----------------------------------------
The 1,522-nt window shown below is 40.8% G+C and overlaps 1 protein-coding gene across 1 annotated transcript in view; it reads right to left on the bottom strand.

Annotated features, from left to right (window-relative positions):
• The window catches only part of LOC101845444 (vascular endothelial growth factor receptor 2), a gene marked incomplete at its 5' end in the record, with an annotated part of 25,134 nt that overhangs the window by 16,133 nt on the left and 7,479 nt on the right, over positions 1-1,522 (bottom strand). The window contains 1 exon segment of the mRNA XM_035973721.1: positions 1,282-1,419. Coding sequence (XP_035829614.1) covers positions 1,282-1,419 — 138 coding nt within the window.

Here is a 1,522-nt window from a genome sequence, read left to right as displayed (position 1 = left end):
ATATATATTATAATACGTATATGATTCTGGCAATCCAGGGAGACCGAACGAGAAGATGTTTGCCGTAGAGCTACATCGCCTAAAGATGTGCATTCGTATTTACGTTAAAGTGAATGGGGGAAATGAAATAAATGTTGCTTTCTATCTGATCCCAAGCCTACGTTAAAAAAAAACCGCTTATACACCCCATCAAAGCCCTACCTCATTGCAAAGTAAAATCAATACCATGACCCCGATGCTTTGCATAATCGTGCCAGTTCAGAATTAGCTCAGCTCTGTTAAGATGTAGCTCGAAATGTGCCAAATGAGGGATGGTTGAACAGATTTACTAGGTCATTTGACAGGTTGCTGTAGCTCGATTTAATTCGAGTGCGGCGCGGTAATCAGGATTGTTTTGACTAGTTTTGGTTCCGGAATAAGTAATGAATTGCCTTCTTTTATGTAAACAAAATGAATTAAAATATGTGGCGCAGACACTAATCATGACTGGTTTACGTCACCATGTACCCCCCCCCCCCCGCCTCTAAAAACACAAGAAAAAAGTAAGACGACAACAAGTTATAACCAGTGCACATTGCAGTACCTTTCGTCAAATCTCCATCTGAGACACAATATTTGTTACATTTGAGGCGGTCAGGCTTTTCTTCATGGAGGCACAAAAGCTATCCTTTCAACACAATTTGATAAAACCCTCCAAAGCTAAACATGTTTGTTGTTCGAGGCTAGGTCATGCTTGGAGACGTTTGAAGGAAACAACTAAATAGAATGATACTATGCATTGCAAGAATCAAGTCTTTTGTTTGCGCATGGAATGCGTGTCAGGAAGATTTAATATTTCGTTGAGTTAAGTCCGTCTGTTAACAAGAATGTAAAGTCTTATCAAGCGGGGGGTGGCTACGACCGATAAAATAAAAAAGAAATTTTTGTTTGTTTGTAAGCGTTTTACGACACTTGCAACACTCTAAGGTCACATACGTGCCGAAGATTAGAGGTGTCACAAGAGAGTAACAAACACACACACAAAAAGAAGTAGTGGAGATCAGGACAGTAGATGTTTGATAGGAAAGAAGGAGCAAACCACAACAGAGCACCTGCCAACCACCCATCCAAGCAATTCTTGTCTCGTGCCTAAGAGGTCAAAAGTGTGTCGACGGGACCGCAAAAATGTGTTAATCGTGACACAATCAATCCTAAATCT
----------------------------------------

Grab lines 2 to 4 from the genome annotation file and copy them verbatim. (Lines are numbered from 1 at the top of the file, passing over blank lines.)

Annotated features, from left to right (window-relative positions):
• The window catches only part of LOC101845444 (vascular endothelial growth factor receptor 2), a gene marked incomplete at its 5' end in the record, with an annotated part of 25,134 nt that overhangs the window by 16,133 nt on the left and 7,479 nt on the right, over positions 1-1,522 (bottom strand). The window contains 1 exon segment of the mRNA XM_035973721.1: positions 1,282-1,419. Coding sequence (XP_035829614.1) covers positions 1,282-1,419 — 138 coding nt within the window.

Here is a 1,522-nt window from a genome sequence, read left to right as displayed (position 1 = left end):